Investment Intelligence from Insider Trading
442 pp., 6 x 9 in,
- Published: October 27, 1998
- Published: February 28, 2000
Learn how to profit from information about insider trading.
The term insider trading refers to the stock transactions of the officers, directors, and large shareholders of a firm. Many investors believe that corporate insiders, informed about their firms' prospects, buy and sell their own firm's stock at favorable times, reaping significant profits. Given the extra costs and risks of an active trading strategy, the key question for stock market investors is whether the publicly available insider-trading information can help them to outperform a simple passive index fund.
Basing his insights on an exhaustive data set that captures information on all reported insider trading in all publicly held firms over the past twenty-one years—over one million transactions!—H. Nejat Seyhun shows how investors can use insider information to their advantage. He documents the magnitude and duration of the stock price movements following insider trading, determinants of insiders' profits, and the risks associated with imitating insider trading. He looks at the likely performance of individual firms and of the overall stock market, and compares the value of what one can learn from insider trading with commonly used measures of value such as price-earnings ratio, book-to-market ratio, and dividend yield.
Considering the arcane nature of his subject, Seyhun manages genuine readability.
...insider information is becoming more widely available...Now, it may be easier to fathom, too.
Seyhun carefully proves that every major tested strategy to beat the market works best when insiders have bought their own company's stock. We have used several of the strategies suggested by Seyhun, and they work! Don't buy this wonderful book. We don't need the competition!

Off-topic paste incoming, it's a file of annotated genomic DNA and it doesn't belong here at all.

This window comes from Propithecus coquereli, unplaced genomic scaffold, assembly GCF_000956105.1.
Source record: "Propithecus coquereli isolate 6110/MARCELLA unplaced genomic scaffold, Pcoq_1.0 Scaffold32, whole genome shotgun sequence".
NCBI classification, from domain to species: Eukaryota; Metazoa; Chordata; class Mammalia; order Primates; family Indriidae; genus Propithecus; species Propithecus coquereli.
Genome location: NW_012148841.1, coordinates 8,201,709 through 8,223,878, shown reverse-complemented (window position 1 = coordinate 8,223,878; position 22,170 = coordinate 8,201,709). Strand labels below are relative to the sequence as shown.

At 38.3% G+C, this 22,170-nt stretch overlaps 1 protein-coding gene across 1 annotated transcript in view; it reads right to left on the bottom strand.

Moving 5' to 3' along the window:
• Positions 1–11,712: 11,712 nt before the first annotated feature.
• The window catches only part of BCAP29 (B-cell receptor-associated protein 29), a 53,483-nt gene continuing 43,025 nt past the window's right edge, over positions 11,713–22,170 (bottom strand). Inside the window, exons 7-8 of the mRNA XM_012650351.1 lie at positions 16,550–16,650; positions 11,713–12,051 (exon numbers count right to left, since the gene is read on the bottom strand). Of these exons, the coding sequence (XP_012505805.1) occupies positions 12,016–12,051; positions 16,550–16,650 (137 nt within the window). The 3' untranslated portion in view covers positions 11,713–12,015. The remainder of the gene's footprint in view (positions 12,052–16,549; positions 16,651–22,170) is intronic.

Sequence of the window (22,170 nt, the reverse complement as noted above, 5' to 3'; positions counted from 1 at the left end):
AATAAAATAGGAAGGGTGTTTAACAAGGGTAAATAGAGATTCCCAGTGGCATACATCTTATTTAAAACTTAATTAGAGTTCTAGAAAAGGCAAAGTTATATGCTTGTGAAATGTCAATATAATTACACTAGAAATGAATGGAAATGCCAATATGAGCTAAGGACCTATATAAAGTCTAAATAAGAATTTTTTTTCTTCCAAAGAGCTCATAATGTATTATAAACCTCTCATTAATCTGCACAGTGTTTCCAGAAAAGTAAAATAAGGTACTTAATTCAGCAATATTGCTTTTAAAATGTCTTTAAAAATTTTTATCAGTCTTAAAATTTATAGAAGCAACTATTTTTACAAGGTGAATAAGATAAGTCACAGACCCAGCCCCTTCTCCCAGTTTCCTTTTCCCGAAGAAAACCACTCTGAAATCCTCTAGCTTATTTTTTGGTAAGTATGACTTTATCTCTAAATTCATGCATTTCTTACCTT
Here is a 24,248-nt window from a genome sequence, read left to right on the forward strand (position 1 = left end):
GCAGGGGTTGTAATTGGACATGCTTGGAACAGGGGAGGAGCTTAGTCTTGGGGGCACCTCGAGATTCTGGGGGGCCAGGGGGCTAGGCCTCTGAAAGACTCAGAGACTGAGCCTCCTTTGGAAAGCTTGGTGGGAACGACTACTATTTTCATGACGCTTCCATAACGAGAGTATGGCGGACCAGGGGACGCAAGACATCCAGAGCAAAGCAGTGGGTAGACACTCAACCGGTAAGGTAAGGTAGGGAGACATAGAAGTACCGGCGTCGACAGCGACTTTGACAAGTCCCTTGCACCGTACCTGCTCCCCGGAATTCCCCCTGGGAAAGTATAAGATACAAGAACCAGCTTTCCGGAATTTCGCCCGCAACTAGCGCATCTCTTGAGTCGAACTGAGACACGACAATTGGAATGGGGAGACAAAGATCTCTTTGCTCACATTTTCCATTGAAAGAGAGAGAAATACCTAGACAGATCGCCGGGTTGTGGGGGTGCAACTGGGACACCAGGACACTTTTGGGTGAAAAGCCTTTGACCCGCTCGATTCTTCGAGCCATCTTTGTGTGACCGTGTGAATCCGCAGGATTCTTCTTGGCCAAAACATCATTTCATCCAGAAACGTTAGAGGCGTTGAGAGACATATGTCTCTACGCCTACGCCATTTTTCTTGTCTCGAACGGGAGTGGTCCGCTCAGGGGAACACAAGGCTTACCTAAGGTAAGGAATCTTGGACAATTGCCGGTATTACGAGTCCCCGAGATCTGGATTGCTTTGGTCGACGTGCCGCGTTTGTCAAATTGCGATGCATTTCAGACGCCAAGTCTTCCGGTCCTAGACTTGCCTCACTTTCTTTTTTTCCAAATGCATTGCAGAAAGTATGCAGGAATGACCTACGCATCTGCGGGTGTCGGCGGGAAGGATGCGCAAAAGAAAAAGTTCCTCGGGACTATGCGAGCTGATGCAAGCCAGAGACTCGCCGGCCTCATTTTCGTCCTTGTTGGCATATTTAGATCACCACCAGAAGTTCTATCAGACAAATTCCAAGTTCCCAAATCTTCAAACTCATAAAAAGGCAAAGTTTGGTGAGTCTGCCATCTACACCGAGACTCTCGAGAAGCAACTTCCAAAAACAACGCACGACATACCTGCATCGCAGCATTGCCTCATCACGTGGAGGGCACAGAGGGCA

John D. Spears, Co-Manager, Tweedy, Browne American Value Fund and Tweedy, Browne Global Value Fund, and coauthor of What Has Worked in Investing
We have long taught our business school students that corporate managers have better information about their companies' prospects and values than outside investors. But investment strategies based on mechanical responses to insider sales and purchases have routinely failed to beat the market averages. This book explains why and, in so doing, provides a guide that should help investors understand which corporate insiders have access to important information (not all insiders are created equal) and when insiders purchases are likely to be reliable signals of future improvement.
Joel Stern, Managing Partner, Stern Stewart and Co
Professor Seyhun has written a serious, highly readable, and useful analysis of the informational content available to an outsider wishing to follow in the stock-picking tracks of an insider. Investors willing to 'mimic' large trades by top executives of smaller companies may find gold. The methods require attention to detail, prompt decision-making and are not without risk. The risk can be reduced by 'mimicking' 50 to 100 insider transactions. There may well be stock-picking gold in the informational content of the insider trading data, but it is more akin to dredging than picking up nuggets. Market timers and asset allocators will be encouraged by evidence that aggregate insider trading data forecasts future stock returns; there is additional useful information in industry-wide trading. Professor Seyhun has done the academic and investor world a great service.
Wesley G. McCain, PhD, CFA, Chairman, Towneley Capital Management, Inc.
Seyhun is one of the leading academic experts on insider trading.His well-written and readable book on this subject is a valuableresource for both investors and researchers.
Andrei Shleifer, Professor of Economics, Harvard University